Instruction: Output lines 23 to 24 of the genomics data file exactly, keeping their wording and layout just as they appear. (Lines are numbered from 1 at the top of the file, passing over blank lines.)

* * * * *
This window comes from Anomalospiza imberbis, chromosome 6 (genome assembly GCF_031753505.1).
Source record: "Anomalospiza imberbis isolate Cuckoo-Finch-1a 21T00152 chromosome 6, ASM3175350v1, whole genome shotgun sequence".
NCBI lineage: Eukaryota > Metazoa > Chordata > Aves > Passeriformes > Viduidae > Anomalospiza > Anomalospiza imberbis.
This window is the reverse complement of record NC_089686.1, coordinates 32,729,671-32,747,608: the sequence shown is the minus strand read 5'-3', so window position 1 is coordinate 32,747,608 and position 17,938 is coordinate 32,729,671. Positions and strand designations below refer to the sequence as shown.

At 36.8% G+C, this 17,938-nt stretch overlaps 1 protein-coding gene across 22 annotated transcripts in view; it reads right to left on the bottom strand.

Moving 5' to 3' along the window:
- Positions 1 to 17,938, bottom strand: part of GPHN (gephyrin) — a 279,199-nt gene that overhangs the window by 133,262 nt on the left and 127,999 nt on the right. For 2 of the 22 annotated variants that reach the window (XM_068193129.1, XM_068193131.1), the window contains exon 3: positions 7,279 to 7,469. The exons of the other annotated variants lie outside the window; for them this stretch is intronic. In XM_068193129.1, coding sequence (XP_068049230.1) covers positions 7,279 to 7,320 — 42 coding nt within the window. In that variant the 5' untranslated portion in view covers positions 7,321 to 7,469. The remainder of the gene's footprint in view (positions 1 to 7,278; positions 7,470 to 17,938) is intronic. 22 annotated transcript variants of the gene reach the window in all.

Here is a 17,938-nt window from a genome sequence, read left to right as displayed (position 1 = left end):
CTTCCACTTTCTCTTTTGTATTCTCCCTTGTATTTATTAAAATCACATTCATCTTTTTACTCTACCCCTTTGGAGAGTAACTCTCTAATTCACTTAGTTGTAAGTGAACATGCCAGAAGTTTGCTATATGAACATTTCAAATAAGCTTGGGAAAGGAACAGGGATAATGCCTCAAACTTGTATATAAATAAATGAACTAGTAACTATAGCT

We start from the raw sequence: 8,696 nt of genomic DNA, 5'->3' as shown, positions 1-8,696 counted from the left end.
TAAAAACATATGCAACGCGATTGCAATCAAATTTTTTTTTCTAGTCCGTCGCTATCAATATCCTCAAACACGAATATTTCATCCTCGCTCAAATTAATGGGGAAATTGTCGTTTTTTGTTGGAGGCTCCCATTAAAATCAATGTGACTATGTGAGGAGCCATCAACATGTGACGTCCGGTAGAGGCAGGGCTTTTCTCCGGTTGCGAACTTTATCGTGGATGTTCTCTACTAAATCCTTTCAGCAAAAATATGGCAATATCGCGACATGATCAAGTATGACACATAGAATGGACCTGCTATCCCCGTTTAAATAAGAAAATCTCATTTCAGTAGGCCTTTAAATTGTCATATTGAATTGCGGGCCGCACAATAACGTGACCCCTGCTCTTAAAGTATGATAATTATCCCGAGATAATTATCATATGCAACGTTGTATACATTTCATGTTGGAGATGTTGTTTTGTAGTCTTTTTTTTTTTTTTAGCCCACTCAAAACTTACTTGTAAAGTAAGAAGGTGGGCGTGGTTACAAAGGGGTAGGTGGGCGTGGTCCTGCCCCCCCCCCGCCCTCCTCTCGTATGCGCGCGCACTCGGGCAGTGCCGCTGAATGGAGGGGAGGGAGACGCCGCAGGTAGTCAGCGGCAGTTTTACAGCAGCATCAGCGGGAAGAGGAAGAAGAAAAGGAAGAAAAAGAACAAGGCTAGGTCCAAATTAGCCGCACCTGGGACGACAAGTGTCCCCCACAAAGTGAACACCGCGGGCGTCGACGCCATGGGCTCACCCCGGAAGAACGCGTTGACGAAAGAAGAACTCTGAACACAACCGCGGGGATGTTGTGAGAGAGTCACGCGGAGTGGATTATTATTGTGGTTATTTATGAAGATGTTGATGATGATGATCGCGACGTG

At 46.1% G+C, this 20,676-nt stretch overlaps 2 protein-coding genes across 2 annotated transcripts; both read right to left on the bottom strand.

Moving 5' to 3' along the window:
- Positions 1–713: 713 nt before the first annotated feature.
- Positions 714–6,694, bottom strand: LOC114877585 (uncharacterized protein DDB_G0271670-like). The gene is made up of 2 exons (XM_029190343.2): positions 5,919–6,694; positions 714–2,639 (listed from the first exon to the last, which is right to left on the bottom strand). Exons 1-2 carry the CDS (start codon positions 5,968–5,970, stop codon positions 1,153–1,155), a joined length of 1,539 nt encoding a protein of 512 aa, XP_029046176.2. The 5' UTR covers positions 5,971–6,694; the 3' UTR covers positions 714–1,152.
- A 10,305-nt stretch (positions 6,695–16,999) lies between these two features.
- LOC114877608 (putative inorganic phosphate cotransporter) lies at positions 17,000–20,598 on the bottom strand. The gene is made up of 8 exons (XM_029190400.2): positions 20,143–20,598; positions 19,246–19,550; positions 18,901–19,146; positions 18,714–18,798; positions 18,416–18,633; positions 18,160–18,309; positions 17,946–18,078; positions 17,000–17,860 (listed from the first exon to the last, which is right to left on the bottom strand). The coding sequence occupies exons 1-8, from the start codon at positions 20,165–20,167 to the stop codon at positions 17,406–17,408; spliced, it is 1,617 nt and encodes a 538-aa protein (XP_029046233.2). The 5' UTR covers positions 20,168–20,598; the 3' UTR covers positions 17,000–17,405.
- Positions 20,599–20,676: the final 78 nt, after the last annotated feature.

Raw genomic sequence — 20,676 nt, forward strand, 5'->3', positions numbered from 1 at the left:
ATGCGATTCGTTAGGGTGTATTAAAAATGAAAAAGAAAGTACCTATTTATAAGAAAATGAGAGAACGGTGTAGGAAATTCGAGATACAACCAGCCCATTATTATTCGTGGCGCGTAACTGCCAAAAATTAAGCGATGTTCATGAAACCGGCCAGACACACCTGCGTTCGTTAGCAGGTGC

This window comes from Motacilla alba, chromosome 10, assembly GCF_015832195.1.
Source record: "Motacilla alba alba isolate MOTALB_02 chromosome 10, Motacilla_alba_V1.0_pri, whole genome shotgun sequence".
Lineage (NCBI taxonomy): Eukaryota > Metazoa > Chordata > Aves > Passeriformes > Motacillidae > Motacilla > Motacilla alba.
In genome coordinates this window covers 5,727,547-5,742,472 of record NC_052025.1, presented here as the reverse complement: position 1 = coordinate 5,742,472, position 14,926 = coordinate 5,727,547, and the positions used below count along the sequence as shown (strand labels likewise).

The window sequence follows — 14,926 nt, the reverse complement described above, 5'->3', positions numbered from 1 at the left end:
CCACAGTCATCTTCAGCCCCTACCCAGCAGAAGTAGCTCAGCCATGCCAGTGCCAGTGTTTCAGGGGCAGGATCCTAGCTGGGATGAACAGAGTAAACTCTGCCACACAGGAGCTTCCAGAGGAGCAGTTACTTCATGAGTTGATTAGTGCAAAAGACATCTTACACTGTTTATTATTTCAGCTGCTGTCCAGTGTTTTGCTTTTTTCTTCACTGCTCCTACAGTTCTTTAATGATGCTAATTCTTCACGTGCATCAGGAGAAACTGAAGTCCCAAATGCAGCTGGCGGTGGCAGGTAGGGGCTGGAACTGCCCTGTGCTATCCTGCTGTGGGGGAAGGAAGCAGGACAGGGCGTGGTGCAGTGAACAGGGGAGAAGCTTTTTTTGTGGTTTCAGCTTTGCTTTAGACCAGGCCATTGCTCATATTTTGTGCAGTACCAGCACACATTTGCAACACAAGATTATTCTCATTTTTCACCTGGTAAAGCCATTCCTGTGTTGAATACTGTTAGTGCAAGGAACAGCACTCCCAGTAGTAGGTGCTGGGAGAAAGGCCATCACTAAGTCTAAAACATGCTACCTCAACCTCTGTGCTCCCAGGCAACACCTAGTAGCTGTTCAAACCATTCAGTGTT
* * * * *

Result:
Lineage (NCBI taxonomy): Eukaryota > Metazoa > Chordata > Aves > Passeriformes > Motacillidae > Motacilla > Motacilla alba.
In genome coordinates this window covers 5,727,547-5,742,472 of record NC_052025.1, presented here as the reverse complement: position 1 = coordinate 5,742,472, position 14,926 = coordinate 5,727,547, and the positions used below count along the sequence as shown (strand labels likewise).